A services economy is an economy whose primary activity it based in the tertiary or services sector. The services revolution can be described with reference to very straightforward empirical data. Over the past number of decades, services have come to dominate advanced economies and are slowly but surely coming to dominate the global economy.1 Behind this simple observation is a very profound, subtle and complex transformation, as it means the stuff that our economies process is changing. It is changing from tangible industrial products to intangible services. These two things have fundamentally different characteristics, meaning this transformation is having a very significant effect on what the economy does and is. Economies are about the efficient use of scarce resources to achieve valued ends.2 Within post-industrial societies these valued ends are subtly but fundamentally changing. Advanced economies have largely completed the process of industrialization, the function of providing basic industrial products to the mass of societies. And people want more than this now. They want things like experience, like actual quality of life. People aren’t happy to just go to the nearest beach on holiday anymore. They want a package holiday that takes them to some exotic place, providing them will a full experience they can tell their friends about. They don’t want just a pair of jeans. They want some designer jeans where what they are really paying for is a story that an advertisements agency produced. The actual physical product is outsourced to some industrial developing economy. Advanced economies increasingly create the service experience that goes on top of the product.
Nature Of Services
The nature of services is studied within services science and services design. We won’t go into the technical details here, but services include all sorts of things that are way outside the box of our traditional industrial age model such as attention, advice, access, experience, discussion and of course information of all kinds. These are not things that you can wrap up and put in a box to be pushed over the counter. But wrapping things up and pushing them over the counter is the only real model we have so we go on trying to use it. The whole model that was built for the mass production of standardized tangible industrial products that were pushed out to isolated and passive end-users is being stretched to its limits by the rise of the services economy. Successful services are things like how happy you felt visiting a restaurant because it was a smooth seamless service that provided you with what you expected and wanted. The focus is on people interacting with people and serving the customer rather than transforming physical goods. Services systems place people at the center of the world. They aggregated disparate technologies and subsystems in order to deliver functionality that is importantly measured in terms of customer satisfaction, and that is a very different metric to how many products you push over the counter that day.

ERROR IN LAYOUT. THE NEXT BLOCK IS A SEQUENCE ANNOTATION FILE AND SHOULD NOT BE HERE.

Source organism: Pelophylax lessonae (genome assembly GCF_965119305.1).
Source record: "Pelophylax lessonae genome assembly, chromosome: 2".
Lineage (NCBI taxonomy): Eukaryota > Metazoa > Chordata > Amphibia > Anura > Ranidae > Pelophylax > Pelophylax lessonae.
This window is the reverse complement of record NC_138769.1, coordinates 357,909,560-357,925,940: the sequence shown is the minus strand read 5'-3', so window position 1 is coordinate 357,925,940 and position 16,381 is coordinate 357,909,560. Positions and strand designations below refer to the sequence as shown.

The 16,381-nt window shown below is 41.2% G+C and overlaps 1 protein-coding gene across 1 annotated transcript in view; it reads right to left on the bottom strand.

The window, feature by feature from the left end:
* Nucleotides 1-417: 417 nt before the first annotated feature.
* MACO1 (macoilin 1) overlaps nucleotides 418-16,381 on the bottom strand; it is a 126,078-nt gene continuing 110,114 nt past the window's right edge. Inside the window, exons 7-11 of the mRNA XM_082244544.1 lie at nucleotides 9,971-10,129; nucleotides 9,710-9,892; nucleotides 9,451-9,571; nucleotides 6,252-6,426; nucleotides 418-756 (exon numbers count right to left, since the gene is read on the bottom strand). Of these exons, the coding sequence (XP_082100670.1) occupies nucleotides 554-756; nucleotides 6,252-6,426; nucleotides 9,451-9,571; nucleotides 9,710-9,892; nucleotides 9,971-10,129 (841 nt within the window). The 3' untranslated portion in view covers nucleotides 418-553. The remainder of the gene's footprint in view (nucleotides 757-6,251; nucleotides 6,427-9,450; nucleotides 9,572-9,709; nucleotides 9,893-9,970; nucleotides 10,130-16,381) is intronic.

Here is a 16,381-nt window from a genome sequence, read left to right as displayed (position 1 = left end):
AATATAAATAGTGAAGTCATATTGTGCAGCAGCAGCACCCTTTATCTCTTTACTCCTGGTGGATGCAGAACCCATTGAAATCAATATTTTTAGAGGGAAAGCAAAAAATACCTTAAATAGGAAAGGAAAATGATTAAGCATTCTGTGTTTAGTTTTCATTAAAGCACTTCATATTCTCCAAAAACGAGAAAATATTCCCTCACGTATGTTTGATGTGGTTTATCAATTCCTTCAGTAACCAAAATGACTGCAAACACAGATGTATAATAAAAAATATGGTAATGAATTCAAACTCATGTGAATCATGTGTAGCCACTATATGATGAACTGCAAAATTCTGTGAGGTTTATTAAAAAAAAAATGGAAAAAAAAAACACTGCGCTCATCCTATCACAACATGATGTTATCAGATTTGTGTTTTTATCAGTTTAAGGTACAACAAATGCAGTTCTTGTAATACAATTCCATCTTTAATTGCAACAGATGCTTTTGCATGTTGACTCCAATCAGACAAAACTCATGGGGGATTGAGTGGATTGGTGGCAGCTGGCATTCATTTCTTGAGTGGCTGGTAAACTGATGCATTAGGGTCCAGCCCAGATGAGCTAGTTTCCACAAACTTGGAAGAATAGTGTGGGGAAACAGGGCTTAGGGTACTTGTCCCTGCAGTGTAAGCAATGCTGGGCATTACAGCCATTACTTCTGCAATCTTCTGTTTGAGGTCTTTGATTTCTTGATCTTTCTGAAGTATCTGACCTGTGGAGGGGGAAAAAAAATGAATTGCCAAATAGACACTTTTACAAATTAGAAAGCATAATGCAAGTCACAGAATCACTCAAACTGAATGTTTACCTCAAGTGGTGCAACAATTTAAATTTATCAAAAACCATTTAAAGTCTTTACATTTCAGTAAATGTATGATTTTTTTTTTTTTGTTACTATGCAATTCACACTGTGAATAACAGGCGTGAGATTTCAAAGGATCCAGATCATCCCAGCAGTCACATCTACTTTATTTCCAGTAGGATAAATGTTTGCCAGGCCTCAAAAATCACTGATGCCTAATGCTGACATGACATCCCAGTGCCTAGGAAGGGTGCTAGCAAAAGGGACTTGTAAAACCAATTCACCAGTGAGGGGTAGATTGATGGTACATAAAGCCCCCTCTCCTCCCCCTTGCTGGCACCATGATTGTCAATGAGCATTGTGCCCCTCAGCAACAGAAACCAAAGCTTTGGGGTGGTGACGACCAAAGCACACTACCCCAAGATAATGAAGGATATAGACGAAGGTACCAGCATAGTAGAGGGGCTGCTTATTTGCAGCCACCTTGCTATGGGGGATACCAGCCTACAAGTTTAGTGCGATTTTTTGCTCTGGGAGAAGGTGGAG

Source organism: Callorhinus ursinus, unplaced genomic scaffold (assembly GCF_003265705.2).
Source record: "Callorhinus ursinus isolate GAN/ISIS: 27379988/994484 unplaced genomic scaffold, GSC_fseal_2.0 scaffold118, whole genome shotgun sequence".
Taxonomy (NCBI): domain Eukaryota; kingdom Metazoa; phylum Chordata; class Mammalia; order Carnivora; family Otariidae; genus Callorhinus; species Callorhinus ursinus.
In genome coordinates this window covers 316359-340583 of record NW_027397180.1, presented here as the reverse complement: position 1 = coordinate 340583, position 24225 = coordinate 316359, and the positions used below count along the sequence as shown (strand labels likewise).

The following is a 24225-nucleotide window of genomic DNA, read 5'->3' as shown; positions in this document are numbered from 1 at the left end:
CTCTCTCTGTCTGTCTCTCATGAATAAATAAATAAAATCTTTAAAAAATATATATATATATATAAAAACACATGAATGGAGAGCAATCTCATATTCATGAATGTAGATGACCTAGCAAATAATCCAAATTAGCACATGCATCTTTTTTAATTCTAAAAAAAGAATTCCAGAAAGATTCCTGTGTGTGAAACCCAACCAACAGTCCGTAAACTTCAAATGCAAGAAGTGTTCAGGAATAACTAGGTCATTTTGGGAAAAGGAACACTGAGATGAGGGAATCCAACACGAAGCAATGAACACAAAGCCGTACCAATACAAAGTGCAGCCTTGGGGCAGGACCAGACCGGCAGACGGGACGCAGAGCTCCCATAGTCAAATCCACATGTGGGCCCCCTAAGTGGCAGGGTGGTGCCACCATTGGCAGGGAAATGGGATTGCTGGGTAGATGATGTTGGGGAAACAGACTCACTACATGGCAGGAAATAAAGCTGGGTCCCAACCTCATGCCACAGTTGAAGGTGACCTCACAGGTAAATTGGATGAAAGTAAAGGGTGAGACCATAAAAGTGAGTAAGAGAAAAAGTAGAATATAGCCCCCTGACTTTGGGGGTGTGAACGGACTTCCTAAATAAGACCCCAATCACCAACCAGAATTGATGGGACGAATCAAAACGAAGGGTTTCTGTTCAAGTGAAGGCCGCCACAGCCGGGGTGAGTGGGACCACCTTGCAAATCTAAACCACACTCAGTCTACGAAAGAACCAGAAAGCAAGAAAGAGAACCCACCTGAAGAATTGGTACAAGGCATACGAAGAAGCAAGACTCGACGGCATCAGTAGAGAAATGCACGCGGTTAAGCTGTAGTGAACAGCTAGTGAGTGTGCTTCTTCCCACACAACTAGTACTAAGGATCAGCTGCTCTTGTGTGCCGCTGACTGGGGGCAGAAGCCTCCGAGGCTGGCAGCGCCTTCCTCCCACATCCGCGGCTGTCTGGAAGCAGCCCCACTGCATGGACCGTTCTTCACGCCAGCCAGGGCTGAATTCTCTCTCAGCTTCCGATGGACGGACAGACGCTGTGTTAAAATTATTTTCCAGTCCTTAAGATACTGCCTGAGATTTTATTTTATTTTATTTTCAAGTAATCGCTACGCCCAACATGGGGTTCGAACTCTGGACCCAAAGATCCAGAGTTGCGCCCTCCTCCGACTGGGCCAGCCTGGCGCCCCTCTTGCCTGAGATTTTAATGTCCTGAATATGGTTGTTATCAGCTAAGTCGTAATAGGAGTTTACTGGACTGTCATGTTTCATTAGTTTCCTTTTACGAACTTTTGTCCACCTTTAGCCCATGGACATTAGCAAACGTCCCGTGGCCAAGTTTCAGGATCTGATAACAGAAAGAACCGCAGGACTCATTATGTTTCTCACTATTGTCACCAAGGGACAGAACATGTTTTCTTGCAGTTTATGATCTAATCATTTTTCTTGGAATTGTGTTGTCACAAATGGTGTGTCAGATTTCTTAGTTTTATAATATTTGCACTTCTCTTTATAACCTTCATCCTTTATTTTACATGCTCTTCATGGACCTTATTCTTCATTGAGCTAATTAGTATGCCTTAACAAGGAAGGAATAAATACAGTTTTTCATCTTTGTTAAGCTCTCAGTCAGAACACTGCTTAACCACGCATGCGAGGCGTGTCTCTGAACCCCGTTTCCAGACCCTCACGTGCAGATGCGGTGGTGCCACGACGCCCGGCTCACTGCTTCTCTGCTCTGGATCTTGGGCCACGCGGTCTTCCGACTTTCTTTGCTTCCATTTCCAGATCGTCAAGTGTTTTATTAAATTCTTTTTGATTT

Maybe the best example of this is within advertising. Previously it was about paying some celebrity or beautiful persons to tell other people that if they buy a product their lives will be better. Advertising today is increasingly focused on getting your friend to tell you that they brought the item and it actually made their lives better. The difference is subtle but very profound. It is not about fancy things that have all sorts of amazing properties. It is about the actual value and experience that they deliver to a specific person often within a specific context. Increasingly this idea of just getting more things is not really cutting it. After many decades of prosperity, we are becoming somewhat disillusioned with this dream that was part of the industrial model. People increasingly want the real things – happiness, health, well-being, quality of life. And that is a paradigm shift, because the industrial model always looks inside of the economy, modeling its throughput, but in the real world it is not just about what you produce. It is also about what people want and how the economy matches that. This might sound obvious but it doesn’t fit into our traditional model. All we can capture is the gross output to the economy GDP.
As mentioned, servicization is a very subtle and complex economic phenomenon and it is in many ways the foundation to the implementation of the information revolution to our real economies. Things have to be serviced before they can be digitized. They are in many ways two sides of the same coin, but the services revolution is the infrastructure unlike the information revolution that gets all the fame, but they are totally symbiotic, enabling each other. Services engender a whole new economic paradigm involving co-creation, enduring service relationships, service process and life cycle, context, product service networks, personalization and extreme customization. This is very different from the industrial age mass production of standardized one size fits all, discrete products that can be easily quantified.